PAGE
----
Robert F. Kennedy Jr. and advocacy group Children’s Health Defense (CHD) announced a landmark suit against an “industry partnership” of legacy media outlets that they say “collectively censor online news.”
Filed Tuesday in the U.S. District Court for the Northern District of Texas-Amarillo Division, the suit names the Trusted News Initiative as a defendant. The organization includes established outlets such as the BBC, the Washington Post, and the Associated Press.
Plaintiffs are suing on an anti-trust basis, alleging “the TNI is a classic group boycott: ‘a concerted attempt by a group of competitors’ to ‘disadvantage [other] competitors’ by ‘cut[ting] off access’ to a ‘facility or market necessary to enable the boycotted firm[s] to compete.'”
“While the ‘Trusted News Initiative’ publicly purports to be a self-appointed ‘truth police’ extirpating online ‘misinformation,’ in fact it has suppressed wholly accurate and legitimate reporting in furtherance of the economic self-interest of its members,” the suit further states.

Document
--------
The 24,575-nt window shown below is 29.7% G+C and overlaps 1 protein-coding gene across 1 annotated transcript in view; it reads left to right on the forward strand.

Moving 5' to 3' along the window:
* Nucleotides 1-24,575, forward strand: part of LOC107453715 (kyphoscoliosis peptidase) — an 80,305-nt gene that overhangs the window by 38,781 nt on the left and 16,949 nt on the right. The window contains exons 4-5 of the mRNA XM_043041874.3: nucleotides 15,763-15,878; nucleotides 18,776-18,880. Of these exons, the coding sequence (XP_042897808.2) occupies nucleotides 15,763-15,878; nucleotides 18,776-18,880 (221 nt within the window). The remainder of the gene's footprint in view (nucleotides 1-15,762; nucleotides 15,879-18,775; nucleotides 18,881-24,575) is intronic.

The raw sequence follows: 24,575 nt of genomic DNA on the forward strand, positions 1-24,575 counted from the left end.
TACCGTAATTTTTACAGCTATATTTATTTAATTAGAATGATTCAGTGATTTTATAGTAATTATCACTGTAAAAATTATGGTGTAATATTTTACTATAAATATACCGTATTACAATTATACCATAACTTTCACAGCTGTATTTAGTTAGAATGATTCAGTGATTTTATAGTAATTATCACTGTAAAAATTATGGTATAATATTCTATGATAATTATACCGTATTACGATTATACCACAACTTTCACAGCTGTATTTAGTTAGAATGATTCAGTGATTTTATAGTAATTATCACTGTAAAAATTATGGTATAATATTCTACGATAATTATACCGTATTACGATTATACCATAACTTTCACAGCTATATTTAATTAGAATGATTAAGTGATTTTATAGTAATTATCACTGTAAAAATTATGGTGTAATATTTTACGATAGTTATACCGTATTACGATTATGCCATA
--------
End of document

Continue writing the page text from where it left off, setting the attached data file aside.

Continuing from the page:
Among the plaintiffs are numerous individuals who claim to have been deplatformed for espousing positions contrary to those the bloc endorsed in relation to COVID-19.
“The TNI did not only prevent Internet users from making these claims; it shut down online news publishers who simply reported that such claims were being made by potentially credible sources, such as scientists and physicians,” they further claim.
Plaintiffs are seeking treble damages, a court order declaring the outlets’ efforts unlawful, and a prohibition on their continued action in such manner.